Columbus forward Scottie Upshall still has that "new player smell". (Aaron Doster/THW)
Columbus, OH -
By Rick Gethin
Eight games after he was traded to the Columbus Blue Jackets from the Phoenix Coyotes, forward Scottie Upshall has quickly become a fan favorite. He’s put up 4 goals in 8 games with Columbus, bringing his season total to 20 and a new career high.
His combination of speed, skill and grit embody what a “complete” player is in the new NHL. He’s also one of just a handful of NHL players to utilize Twitter (@ScottieUpshall), giving fans a glimpse into more than just what they see him do on the ice.
“I really like it here,” said Upshall, “it’s a great bunch of guys. It’s a fun group to be around on a daily basis, and that’s important. I’ve found that it’s been a good fit. It’s been an easy transition for me and Sami Lepisto (part of the trade with Phoenix) to come in here and be welcomed by the guys, the coaches, the staff, the management and the media.”
“I guess what I didn’t really know about Columbus before I got here and became a Blue Jacket, was how awesome hockey is here. Abot how committed the fans are to the team and how exciting the games are. That’s important around a hockey team. That’s something that I look at as a positive being on this team.”
Columbus Blue Jackets forward Scottie Upshall (Danielle Browne/THW)
Upshall has an energy around him, even when he’s sitting still in his dressing room stall. It’s almost as if he’s ready to pounce. It’s clearly evident that he boasts as much pride as RJ Umberger, arguably the conscience of the club. Like Umberger, head coachScott Arniel can slot Upshall in anywhere in the line-up and he gives 100% and doesn’t look out of place.
There hasn’t been this positive of a reaction to a trade since Umberger was brought on board. “It’s a promising thing being welcomed, not only by the team, but also the fans,” Upshall said. “It’s not easy when you get traded. For me to come in an receive positive reaction (from the fans), it’s nice.”
His gritty, two-way play fits in nicely with the system that Scott Arniel has in place. He’s worked at that aspect of his game since a young age. “It’s what has made me the player that I am today. It’s my passion (the game of hockey). You go out there, lay it on the ice and leave it all out there. It’s tough to play (that way) every night, but it’s a style of play that I cherish. I love going out there and scoring goals, but you have to be a good team player. You have to work hard and be a professional. That’s what I’ve learned over the course of my career.”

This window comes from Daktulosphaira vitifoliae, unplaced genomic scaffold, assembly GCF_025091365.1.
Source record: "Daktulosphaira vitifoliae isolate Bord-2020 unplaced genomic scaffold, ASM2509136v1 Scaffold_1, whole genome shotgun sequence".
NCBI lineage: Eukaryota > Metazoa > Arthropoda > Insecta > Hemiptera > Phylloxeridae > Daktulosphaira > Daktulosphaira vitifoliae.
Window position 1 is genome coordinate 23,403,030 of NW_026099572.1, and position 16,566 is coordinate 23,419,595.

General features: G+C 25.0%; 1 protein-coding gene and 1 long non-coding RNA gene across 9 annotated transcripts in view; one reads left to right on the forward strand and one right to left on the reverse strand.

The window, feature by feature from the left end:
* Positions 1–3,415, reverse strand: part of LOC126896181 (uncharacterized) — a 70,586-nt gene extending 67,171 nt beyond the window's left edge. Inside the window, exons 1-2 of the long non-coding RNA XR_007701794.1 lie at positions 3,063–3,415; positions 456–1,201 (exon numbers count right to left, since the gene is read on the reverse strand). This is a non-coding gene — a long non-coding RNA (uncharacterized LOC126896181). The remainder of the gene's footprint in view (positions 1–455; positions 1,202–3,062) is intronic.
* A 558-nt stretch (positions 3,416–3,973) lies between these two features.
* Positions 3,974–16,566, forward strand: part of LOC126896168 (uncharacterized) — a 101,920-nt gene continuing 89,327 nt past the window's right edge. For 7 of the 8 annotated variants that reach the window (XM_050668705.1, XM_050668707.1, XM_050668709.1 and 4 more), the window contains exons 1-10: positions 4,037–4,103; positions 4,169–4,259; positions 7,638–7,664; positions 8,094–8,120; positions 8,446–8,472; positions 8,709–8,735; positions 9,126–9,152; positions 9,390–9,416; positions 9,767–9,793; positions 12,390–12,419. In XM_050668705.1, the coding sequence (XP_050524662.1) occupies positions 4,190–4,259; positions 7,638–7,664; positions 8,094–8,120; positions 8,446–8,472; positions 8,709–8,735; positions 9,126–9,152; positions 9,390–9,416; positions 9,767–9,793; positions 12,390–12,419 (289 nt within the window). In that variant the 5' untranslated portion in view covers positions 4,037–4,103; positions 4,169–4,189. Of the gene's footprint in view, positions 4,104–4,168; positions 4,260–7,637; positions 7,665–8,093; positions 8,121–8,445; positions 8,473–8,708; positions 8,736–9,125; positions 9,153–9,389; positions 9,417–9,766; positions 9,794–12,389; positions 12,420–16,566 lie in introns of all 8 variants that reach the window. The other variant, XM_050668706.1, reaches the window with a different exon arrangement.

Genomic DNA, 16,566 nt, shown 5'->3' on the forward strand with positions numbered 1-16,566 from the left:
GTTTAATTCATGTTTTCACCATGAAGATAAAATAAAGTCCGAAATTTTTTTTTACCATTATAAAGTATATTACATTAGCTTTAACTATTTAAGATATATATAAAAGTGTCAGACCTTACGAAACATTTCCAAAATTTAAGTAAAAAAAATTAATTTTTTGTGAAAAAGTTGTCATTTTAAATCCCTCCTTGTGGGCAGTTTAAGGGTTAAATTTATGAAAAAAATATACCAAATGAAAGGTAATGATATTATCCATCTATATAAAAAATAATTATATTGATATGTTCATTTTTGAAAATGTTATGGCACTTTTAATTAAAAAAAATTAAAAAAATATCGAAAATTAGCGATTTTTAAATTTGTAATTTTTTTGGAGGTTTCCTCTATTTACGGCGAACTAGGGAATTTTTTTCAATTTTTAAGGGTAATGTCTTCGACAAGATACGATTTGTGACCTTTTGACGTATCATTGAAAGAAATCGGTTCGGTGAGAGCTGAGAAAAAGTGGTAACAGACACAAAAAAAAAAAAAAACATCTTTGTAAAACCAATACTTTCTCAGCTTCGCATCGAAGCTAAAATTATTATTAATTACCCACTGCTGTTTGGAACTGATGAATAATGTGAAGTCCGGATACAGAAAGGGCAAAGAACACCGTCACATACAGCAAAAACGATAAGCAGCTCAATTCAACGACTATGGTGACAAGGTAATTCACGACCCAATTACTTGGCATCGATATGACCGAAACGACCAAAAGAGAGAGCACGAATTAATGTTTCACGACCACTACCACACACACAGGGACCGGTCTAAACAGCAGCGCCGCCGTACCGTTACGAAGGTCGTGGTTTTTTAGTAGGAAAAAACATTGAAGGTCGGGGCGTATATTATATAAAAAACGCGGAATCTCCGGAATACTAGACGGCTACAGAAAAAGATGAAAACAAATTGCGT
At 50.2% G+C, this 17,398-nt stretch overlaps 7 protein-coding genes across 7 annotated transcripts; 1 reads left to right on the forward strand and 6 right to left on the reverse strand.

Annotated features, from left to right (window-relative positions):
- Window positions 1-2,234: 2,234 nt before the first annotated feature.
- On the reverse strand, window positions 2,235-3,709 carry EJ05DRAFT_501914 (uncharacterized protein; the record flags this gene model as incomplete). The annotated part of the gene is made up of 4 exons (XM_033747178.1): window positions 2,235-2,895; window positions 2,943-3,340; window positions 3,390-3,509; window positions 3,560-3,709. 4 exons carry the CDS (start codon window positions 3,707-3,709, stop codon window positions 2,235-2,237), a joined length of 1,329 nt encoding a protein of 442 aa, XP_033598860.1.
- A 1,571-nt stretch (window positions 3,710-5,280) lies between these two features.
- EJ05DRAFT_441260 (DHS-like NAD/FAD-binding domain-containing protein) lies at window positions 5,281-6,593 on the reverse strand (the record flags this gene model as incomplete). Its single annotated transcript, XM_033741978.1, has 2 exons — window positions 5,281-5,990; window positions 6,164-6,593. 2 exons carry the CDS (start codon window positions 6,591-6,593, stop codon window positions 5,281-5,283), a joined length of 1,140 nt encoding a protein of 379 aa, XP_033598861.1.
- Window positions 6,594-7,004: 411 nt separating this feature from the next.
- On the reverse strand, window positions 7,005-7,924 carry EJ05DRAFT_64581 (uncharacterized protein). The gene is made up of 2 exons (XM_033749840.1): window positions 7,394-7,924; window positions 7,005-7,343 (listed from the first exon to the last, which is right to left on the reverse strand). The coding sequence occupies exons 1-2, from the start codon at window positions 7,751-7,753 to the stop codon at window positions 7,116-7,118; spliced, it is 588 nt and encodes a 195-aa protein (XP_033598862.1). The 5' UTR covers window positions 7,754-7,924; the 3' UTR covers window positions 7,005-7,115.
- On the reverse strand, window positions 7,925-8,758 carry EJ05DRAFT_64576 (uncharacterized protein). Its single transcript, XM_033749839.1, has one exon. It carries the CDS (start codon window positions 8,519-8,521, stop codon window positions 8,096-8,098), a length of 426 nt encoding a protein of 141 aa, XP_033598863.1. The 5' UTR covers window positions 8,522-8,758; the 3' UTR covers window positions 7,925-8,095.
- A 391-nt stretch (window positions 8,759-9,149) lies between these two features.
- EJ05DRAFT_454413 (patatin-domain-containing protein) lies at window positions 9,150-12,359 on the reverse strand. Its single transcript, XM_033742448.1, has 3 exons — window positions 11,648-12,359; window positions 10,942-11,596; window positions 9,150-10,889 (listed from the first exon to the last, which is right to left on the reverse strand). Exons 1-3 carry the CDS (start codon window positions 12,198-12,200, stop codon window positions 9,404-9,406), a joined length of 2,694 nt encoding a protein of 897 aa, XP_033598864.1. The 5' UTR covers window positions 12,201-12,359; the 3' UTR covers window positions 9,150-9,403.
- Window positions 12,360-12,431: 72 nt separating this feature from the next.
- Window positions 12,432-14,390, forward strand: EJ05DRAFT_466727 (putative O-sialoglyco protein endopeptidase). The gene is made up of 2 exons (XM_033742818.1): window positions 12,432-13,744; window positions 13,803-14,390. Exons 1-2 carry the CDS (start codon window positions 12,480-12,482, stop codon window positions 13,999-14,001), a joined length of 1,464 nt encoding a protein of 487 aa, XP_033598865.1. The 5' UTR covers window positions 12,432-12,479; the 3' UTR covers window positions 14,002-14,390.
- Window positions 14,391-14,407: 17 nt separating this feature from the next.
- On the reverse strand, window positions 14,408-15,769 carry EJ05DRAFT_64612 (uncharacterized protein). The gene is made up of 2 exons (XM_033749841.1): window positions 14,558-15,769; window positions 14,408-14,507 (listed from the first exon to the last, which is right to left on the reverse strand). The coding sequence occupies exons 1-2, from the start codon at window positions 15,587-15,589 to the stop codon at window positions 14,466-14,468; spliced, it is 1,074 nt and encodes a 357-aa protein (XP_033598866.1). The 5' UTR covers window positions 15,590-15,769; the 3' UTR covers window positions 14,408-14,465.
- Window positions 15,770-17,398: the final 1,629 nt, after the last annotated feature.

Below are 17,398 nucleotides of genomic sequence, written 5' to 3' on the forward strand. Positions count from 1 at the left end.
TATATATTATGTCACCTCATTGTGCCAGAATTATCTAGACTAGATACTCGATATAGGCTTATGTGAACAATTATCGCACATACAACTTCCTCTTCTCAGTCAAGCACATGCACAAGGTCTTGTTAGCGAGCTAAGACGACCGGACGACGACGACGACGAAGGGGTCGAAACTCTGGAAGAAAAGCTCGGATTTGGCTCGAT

“Coming into a new room, you want to become a team member as fast as you can. You want to do the right things and lead by example. The guys here, welcomed me and Sami (Lepisto) into the group, so late in the year. Not only does it help me and Sami, it helps the group. It helps everyone become a good, tight group. That’s what we have here. Having been on winning teams in the past, that’s what winning teams are. It’s a tight, family group of guys. Ultimately, it helps everyone become better.”
Make no mistake about it, Scottie Upshall is a “lunch pail” kind of guy. Will GM Scott Howson make an effort to sign him prior to the beginning of Free Agency? All the signs would seem to point to “yes”. Upshall would seem to be one of the missing pieces that is now in the fold and wearing Union Blue. Upshall can see that this club is on the verge of something big in it’s history as a franchise. If I were a betting man, I’d say that he want’s to be a part of that moving forward.
Head coach Scott Arniel was asked his thoughts on the Brad Marchand elbow to the head of RJ Umberger. “The thing that I’ve said all along is, the league has to get past the fact that a guy gets up (after an illegal hit). It’s real easy (to make the call) when a guy stays on the ice and the medical staff comes out. It’s real easy to discipline a player after that.”
“Last night, Umby got right up because he’s a tough guy and doesn’t like to stay down. That’s where the league has to decide whether it’s a fine, suspension or whatever. On the ice, I thought that should have been a two minute (penalty) right away. As we know with concussions, it isn’t so much that play, it’s a little bit later on in the game. All of a sudden, now you’re starting to feel it. Any kind of blow to the head can be costly.”
“Any hits that target the head, especially from behind, should be a penalty. Marchands’ hit last night was a good example of that.” It was pointed out that this hit fit the definition of Rule 48. “How often does Rule 48 get called?”, said Arniel. “I said to Scott (Howson), put a minimum in. You know automatically that if you did something that was reviewable, something that the league thinks is viscious, it’s automatic. Whether that’s 2 games, 3 games, whatever it is. And there’s no grey area. Everybody know’s that if you do that as a player, you know that you’re going to sit for however many games. If the player knows the punishment, sometimes they won’t do the crime.”